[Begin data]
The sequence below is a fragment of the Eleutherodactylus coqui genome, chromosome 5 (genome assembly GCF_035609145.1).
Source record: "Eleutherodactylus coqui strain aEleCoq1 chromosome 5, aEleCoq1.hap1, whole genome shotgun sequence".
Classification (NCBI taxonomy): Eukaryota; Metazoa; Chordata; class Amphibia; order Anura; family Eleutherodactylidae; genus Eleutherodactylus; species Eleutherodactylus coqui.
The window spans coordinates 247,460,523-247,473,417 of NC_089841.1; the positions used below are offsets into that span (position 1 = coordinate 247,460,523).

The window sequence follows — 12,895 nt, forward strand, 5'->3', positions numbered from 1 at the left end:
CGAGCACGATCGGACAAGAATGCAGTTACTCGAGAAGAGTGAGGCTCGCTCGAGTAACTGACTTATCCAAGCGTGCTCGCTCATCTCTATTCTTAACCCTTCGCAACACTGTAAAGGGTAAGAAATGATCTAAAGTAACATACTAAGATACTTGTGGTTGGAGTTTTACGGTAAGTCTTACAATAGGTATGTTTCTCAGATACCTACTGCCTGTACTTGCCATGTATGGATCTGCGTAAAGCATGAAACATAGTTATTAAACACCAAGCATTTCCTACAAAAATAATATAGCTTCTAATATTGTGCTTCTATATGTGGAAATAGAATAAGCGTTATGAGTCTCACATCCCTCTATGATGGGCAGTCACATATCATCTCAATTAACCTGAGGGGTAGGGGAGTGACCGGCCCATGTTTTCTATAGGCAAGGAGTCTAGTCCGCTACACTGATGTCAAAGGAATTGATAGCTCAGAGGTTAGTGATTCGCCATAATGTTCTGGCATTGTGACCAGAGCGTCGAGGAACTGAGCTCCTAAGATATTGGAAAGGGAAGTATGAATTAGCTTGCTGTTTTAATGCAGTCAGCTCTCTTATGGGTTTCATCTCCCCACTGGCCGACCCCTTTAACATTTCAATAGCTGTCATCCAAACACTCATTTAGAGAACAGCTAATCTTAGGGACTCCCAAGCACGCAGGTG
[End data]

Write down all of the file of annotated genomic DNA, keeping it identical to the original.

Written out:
The sequence below is a fragment of the Eleutherodactylus coqui genome, chromosome 5 (genome assembly GCF_035609145.1).
Source record: "Eleutherodactylus coqui strain aEleCoq1 chromosome 5, aEleCoq1.hap1, whole genome shotgun sequence".
Classification (NCBI taxonomy): Eukaryota; Metazoa; Chordata; class Amphibia; order Anura; family Eleutherodactylidae; genus Eleutherodactylus; species Eleutherodactylus coqui.
The window spans coordinates 247,460,523-247,473,417 of NC_089841.1; the positions used below are offsets into that span (position 1 = coordinate 247,460,523).

The window sequence follows — 12,895 nt, forward strand, 5'->3', positions numbered from 1 at the left end:
CGAGCACGATCGGACAAGAATGCAGTTACTCGAGAAGAGTGAGGCTCGCTCGAGTAACTGACTTATCCAAGCGTGCTCGCTCATCTCTATTCTTAACCCTTCGCAACACTGTAAAGGGTAAGAAATGATCTAAAGTAACATACTAAGATACTTGTGGTTGGAGTTTTACGGTAAGTCTTACAATAGGTATGTTTCTCAGATACCTACTGCCTGTACTTGCCATGTATGGATCTGCGTAAAGCATGAAACATAGTTATTAAACACCAAGCATTTCCTACAAAAATAATATAGCTTCTAATATTGTGCTTCTATATGTGGAAATAGAATAAGCGTTATGAGTCTCACATCCCTCTATGATGGGCAGTCACATATCATCTCAATTAACCTGAGGGGTAGGGGAGTGACCGGCCCATGTTTTCTATAGGCAAGGAGTCTAGTCCGCTACACTGATGTCAAAGGAATTGATAGCTCAGAGGTTAGTGATTCGCCATAATGTTCTGGCATTGTGACCAGAGCGTCGAGGAACTGAGCTCCTAAGATATTGGAAAGGGAAGTATGAATTAGCTTGCTGTTTTAATGCAGTCAGCTCTCTTATGGGTTTCATCTCCCCACTGGCCGACCCCTTTAACATTTCAATAGCTGTCATCCAAACACTCATTTAGAGAACAGCTAATCTTAGGGACTCCCAAGCACGCAGGTG